It’s all about the GOO!

IMG_1535

The tactile nature of mixing and pouring and stiring gives such pleasure to kids. We have made Goo/Slime in our workshops previously but this activity was welcomed again with great enthusiasm.

IMG_1523

Ingredients

250ml bottle of clear glue

1/2 cup of warm water

1 teaspoon of Borax

2-3 drops of food colouring

Air tight container and markers

IMG_1528

We began our activity by decorating our Slimy Goo containers. We also made several batches of Slimy Goo so we could experiment with colours and share them with each other.

Then it was time to mix!

IMG_1521

IMG_1527

Empty the glue into a bowl and add the desired food colouring. Mix the borax and water in a cup. Add the borax mixture to the coloured glue, stir and watch the reaction. Within seconds  you’ll feel the long strands of molecules starting to connect. It’s time to abandon the spoon and use your hands to do the serious mixing. Keep adding the Borax solution to the glue mixture (don’t stop mixing) until you get a perfect batch of  slime.

IMG_1534

Did You Know….

The history of Silly Putty is quite amusing. In 1943 James Wright, an engineer, was attempting to create a synthetic rubber. He was unable to achieve the properties he was looking for and put his creation (later to be called Silly Putty) on the shelf as a failure. A few years later, a salesman for the Dow Corning Corporation was using the putty to entertain some customers. One of his customers became intrigued with the putty and saw that it had potential as a new toy. In 1957, after being endorsed on the “Howdy Doody Show”, Silly Putty became a toy fad. Recently new uses such as a grip strengthener and as an art medium have been developed. Silly Putty even went into space on the Apollo 8 mission. The polymers in Silly Putty have covalent bonds within the molecules, but hydrogen bonds between the molecules. The hydrogen bonds are easily broken. When small amounts of stress are slowly applied to the putty, only a few bonds are broken and the putty “flows.” When larger amounts of stress are applied quickly, there are many hydrogen bonds that break, causing the putty to break or tear.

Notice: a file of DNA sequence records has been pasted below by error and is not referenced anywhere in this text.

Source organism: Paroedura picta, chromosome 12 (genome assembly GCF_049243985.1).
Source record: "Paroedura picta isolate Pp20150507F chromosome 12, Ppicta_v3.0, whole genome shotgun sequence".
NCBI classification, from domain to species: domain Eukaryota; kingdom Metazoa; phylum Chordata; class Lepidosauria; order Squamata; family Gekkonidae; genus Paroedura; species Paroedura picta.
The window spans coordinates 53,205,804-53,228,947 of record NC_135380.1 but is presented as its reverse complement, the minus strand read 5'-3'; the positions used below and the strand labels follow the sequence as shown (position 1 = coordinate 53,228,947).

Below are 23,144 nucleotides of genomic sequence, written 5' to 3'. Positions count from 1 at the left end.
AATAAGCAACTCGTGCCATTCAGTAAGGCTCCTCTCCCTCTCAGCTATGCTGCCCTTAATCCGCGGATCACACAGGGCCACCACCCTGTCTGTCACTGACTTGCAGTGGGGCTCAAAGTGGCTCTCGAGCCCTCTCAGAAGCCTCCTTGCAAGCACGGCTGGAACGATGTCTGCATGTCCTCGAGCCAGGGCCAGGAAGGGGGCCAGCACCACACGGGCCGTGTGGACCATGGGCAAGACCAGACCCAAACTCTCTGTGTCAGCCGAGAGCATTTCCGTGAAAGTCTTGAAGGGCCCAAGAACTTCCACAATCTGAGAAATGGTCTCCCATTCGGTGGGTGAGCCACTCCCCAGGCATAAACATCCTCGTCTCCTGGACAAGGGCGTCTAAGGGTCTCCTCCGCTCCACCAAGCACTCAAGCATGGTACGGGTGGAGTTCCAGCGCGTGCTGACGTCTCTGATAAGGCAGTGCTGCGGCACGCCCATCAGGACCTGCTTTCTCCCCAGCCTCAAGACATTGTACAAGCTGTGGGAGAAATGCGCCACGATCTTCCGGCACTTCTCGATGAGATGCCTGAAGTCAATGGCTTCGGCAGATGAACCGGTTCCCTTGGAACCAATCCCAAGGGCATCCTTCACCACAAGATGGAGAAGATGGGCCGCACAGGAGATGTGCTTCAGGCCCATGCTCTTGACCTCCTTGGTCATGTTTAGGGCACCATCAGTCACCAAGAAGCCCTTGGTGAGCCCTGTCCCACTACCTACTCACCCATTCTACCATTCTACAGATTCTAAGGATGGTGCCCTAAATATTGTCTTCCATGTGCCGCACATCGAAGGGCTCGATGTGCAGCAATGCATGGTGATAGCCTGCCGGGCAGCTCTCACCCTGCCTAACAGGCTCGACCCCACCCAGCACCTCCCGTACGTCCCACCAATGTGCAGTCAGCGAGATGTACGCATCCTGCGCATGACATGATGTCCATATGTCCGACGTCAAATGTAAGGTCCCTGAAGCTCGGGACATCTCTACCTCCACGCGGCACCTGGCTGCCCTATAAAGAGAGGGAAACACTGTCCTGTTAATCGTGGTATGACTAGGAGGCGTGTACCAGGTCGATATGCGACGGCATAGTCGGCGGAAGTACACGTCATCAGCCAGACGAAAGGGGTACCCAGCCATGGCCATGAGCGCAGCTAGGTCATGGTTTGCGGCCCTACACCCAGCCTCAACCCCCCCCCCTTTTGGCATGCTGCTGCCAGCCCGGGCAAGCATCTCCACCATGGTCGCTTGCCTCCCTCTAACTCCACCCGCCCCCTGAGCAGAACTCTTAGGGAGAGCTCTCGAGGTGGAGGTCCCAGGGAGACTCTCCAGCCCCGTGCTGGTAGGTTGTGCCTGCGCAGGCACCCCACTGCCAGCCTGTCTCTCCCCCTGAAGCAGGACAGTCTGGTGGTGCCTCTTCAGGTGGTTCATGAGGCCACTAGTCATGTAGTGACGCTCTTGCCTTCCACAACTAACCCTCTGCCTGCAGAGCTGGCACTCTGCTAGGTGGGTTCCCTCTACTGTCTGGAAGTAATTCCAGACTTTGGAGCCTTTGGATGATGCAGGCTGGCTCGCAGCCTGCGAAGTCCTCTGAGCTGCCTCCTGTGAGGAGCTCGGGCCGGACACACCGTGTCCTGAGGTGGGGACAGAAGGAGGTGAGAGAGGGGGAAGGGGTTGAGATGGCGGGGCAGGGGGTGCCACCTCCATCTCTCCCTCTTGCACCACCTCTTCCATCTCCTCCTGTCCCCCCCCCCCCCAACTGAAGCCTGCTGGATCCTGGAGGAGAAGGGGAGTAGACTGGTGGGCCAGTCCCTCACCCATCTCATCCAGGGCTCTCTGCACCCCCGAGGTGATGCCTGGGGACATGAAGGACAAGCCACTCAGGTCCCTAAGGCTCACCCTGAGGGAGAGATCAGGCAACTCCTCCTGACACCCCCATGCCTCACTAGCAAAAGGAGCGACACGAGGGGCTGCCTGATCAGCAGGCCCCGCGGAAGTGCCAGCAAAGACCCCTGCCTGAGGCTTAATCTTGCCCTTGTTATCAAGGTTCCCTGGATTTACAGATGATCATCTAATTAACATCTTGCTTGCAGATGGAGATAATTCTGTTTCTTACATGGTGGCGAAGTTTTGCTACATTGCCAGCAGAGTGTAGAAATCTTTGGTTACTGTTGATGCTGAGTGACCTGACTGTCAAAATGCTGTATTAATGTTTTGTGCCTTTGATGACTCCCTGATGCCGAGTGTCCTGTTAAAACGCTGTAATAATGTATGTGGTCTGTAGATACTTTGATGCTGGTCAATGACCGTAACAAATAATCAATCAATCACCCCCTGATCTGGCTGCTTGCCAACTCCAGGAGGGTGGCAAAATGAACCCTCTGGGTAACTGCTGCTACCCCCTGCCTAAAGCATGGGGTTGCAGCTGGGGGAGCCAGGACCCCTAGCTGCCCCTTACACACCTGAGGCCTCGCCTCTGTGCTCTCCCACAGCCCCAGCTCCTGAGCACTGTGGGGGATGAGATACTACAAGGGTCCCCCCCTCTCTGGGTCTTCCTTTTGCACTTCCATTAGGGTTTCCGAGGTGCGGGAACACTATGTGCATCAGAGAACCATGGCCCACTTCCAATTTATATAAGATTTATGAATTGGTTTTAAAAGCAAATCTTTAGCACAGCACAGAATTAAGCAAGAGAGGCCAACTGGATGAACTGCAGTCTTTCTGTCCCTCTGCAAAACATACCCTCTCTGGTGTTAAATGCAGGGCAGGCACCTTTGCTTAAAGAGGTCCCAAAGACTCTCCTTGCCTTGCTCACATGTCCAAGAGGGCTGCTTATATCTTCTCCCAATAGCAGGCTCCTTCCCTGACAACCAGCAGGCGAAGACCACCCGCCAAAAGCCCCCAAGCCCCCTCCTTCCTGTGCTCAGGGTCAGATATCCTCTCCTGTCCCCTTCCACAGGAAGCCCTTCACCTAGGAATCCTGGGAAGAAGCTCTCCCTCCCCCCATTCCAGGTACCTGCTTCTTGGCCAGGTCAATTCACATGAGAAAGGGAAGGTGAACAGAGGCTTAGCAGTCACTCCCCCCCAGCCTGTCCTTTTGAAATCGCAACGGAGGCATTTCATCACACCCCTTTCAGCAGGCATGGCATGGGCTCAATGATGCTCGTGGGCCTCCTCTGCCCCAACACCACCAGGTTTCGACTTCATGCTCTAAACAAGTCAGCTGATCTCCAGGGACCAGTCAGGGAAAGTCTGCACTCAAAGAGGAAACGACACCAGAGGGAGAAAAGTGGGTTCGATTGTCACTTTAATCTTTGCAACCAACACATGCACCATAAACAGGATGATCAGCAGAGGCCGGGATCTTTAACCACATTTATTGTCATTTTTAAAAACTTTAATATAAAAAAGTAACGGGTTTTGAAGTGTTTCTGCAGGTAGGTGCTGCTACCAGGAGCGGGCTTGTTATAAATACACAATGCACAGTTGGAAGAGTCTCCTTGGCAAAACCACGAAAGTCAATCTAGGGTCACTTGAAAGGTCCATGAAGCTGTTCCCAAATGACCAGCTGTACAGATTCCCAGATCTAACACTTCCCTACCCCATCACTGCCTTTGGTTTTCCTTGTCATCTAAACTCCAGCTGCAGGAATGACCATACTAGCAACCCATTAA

Advertisements
This entry was posted in art craft and science, Uncategorized and tagged , , , , , , , . Bookmark the permalink.

Love to hear from you

Fill in your details below or click an icon to log in:

WordPress.com Logo

You are commenting using your WordPress.com account. Log Out / Change )

Twitter picture

You are commenting using your Twitter account. Log Out / Change )

Facebook photo

You are commenting using your Facebook account. Log Out / Change )

Google+ photo

You are commenting using your Google+ account. Log Out / Change )

Connecting to %s